Welcome to this month’s edition of Amateur Photographers. As ever, past months in this ‘Snaps’ series can be reached by clicking here; and you can see plenty more on our Flickr page.



Five minutes after Colombia’s exit from the World Cup, the bottom had completely fallen out of the local vuvuzela market.
Mocoa, Putumayo, Colombia
4 July 2014



Few gringo tourists visit Mocoa in southern Colombia, and holidaymaking Colombians tend to be the only ones making the steamy hike through the jungle to the nearby Fin del Mundo waterfall. When we arrived at one of the various natural pools, we were quite the objects of curiosity, and one 15-strong family party took us under their collective wing. In another life…
Mocoa, Putumayo, Colombia
6 July 2014




The improvements in safety in the region around San Agustín, a former guerrilla heartland, have led to greater numbers of national and international tourists visiting the UNESCO-approved archaeological park near the town. Dotted around a vast site, these curious things are believed to have served as funerary monuments, and date back as much as 2,000 years (and possibly earlier).
San Agustín, Huila, Colombia
9 July 2014



The usual reaction we receive from groups of unaccompanied young kids begins with a stare, continues with a stage whisper and ends with a giggle. This trio, though, came over to Will by the roadside north of Isnos, shortly after starting the climb detailed here, and spent half an hour asking dozens of questions – what’s the currency of Great Britain, how do you fix a puncture, can you get to France from London, (inevitably) do you have any sweets, and so on. From left to right: Smarty, Shy, Cheeky.
near San José de Isnos, Huila, Colombia
10 July 2014



Popayán, aka ‘The White City’, is beautiful during the day, but it’s at its most atmospheric when the streets lie deserted on a Sunday night.
Popayán, Cauca, Colombia
13 July 2014




This handsome thing is a chiva bus, a hand-painted, beautifully maintained icon of rural Colombia. Out in the sticks, they’re used as day-to-day transport, the livery giving each its own identity. A few have made it to big cities such as Bogotá and Medellín, where they’re employed as for-hire party buses by herds of belligerent youngsters.
Piendamó, Cauca, Colombia
14 July 2014



Signwriter, you had one job…
Santiago de Cali, Valle del Cauca, Colombia
15 July 2014



Itinerant typists are a common sight in Latin American towns. Usually gathered together in a square or a single city block, friendly with each other but working independently, they type letters or documents for those without either the technology or the education to do so themselves. This chap was one of maybe a dozen such freelancers setting out their stall in, appropriately, Cali’s Parque de los Poetas.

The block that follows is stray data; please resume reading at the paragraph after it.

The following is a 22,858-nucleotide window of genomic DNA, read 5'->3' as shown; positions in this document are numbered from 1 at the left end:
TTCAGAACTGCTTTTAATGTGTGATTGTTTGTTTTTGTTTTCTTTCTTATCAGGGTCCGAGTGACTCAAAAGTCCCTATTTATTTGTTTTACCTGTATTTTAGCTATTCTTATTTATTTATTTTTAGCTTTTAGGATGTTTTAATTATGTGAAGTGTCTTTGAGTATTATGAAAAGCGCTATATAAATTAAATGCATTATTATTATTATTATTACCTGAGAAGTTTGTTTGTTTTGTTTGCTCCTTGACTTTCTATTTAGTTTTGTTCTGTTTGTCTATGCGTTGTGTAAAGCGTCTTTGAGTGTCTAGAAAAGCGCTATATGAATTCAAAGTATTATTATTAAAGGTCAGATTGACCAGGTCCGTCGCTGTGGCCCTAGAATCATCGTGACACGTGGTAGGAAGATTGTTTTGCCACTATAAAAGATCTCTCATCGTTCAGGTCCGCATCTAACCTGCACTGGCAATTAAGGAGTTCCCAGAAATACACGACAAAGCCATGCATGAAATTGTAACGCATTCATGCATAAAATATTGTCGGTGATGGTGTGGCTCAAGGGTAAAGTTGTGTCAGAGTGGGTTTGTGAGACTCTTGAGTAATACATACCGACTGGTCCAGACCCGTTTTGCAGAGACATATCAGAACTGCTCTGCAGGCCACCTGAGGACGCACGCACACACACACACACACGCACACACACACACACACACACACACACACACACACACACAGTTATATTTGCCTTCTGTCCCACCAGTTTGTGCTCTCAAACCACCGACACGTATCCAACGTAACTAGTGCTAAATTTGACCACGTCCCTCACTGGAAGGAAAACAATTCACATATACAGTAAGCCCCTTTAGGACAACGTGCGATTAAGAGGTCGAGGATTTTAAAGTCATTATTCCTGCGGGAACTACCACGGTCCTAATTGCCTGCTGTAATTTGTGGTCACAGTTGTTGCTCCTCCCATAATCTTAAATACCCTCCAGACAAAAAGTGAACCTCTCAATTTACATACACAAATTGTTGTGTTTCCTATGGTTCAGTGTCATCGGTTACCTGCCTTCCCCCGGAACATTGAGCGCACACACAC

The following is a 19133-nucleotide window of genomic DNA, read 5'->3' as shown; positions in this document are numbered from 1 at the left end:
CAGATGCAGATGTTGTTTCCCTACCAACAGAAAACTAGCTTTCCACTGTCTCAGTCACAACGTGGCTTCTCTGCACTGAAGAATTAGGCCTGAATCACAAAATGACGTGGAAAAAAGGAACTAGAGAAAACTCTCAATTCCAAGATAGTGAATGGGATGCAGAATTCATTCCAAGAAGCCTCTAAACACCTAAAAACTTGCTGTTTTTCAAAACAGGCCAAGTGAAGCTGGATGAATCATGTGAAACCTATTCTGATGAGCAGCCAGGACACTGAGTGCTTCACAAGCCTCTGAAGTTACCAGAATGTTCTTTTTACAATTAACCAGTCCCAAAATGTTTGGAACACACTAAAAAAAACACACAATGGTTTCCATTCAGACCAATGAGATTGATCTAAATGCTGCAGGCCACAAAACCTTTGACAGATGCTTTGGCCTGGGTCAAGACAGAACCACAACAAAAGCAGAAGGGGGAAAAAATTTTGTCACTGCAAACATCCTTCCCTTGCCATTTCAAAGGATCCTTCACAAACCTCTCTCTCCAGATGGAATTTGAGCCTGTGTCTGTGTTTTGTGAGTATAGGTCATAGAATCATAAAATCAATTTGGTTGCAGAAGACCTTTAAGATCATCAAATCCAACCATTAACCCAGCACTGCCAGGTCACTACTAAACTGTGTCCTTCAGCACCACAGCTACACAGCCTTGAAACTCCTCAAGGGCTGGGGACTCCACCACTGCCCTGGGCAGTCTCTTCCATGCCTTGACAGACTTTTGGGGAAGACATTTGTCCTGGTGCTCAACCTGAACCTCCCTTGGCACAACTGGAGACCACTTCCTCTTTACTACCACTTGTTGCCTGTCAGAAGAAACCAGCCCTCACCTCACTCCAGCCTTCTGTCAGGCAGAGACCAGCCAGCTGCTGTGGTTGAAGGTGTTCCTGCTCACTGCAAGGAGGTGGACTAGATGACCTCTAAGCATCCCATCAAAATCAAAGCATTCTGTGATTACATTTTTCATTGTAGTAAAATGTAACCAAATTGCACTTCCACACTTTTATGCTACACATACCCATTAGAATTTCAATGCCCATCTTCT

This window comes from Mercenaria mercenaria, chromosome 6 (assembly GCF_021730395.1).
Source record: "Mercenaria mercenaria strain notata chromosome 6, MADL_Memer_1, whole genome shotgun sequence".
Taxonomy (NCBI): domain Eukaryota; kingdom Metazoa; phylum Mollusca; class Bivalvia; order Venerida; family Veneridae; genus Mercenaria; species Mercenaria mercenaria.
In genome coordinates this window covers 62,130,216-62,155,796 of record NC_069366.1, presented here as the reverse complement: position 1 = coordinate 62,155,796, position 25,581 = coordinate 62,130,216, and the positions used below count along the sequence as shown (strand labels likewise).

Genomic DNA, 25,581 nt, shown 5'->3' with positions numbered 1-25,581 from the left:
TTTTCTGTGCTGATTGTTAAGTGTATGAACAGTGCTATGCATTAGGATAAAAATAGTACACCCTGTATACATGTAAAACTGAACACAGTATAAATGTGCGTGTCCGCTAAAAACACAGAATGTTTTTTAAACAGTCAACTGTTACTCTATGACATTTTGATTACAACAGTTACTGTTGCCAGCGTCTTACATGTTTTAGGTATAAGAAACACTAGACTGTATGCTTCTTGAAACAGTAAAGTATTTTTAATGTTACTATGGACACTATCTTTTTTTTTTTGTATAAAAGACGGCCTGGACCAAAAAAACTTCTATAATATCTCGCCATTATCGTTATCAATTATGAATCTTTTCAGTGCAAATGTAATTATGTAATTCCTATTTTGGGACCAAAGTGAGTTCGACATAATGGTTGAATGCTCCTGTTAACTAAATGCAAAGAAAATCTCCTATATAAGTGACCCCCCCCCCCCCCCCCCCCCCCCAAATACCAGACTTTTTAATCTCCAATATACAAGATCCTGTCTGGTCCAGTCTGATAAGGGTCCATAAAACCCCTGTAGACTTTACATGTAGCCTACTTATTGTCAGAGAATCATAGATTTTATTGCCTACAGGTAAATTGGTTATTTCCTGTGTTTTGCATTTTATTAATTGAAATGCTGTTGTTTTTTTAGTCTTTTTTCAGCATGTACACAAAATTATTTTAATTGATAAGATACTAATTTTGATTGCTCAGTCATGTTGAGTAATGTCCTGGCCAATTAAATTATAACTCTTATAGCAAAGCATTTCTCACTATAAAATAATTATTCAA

Santiago de Cali, Valle del Cauca, Colombia
15 July 2014



Although we had high hopes for it and spent four nights there, we didn’t quite get to grips with Cali. It seemed to us a rather charmless city without a centre, perhaps a much better place to live than to visit. Despite the fact that the music originated elsewhere, it claims to be the world capital of salsa; certainly, you won’t hear much else blaring from the open windows of houses, cars and bars. We stuck around for Thursday night at Zaperoco, when the entertainment comes not from a DJ but a band; in this case, a football team-sized ensemble who fair took the roof off the place. Note the fan, which didn’t do a thing to stop sweat forming on the walls.
Santiago de Cali, Valle del Cauca, Colombia
17 July 2014



We knew nothing about Buga when we arrived for the night. However, it turned out to be a fantastic little town, a thriving place with a beautifully preserved centre and plenty of diversions. More than 90 per cent of the outsiders who visit are Catholic pilgrims here to pay homage to the Black Christ icon, the significance of which sadly eluded us.
Guadalajara de Buga, Valle del Cauca, Colombia
18 July 2014




For us, one of the many wonderful things about Colombia has been the reappearance of humble bars, mysteriously absent from all but the biggest cities in Ecuador and Peru. Many of them – such as Bar Danubio in Salento, pictured here – serve double-duty as billiard halls, populated by men playing the fearsomely difficult game of three-cushion billiards. Don’t touch the cues!
Salento, Quindío, Colombia
21 July 2014




Will introduced Hernando Gutiérrez, known to all as ‘Bisoño’, in his post about the Alto de Letras climb, but we thought he deserved another mention. A former national BMX and downhill champion, Bisoño now runs the most extraordinary bicycle workshop we’ve ever seen. These pictures don’t do justice to the organised chaos that lies within: cycling memorabilia hanging off every wall, music blaring, local riders dropping in and out, dozens of spares, literally thousands of tools. Bisoño’s the first to admit he has a bit of a tool problem, but in the unlikely event that he doesn’t have the tool he needs, he makes his own there and then, using a variety of other tools (including, incredibly, a full-size lathe).

As well as being a wizard mechanic and the father of Marcelo Gutiérrez, one of the world’s best downhill riders (click here for a nice little video that features the pair of them), he’s also a lovely man. With his brother Jaime, who generously drove Will to the start of the Alto de Letras route, he invited us out for dinner, then paid the bill before we’d had a chance to ask for it ourselves. We feel lucky to have met them both.
Manizales, Caldas, Colombia
25 July 2014



Something for everyone at the World of Salads & Ice Creams.
Manizales, Caldas, Colombia
26 July 2014



‘If I should die, think only this of me:
That there’s some corner of a foreign field
That is for ever Basildon.’
Versalles, Antioquia, Colombia
31 July 2014



from Medellín, Antioquia, Colombia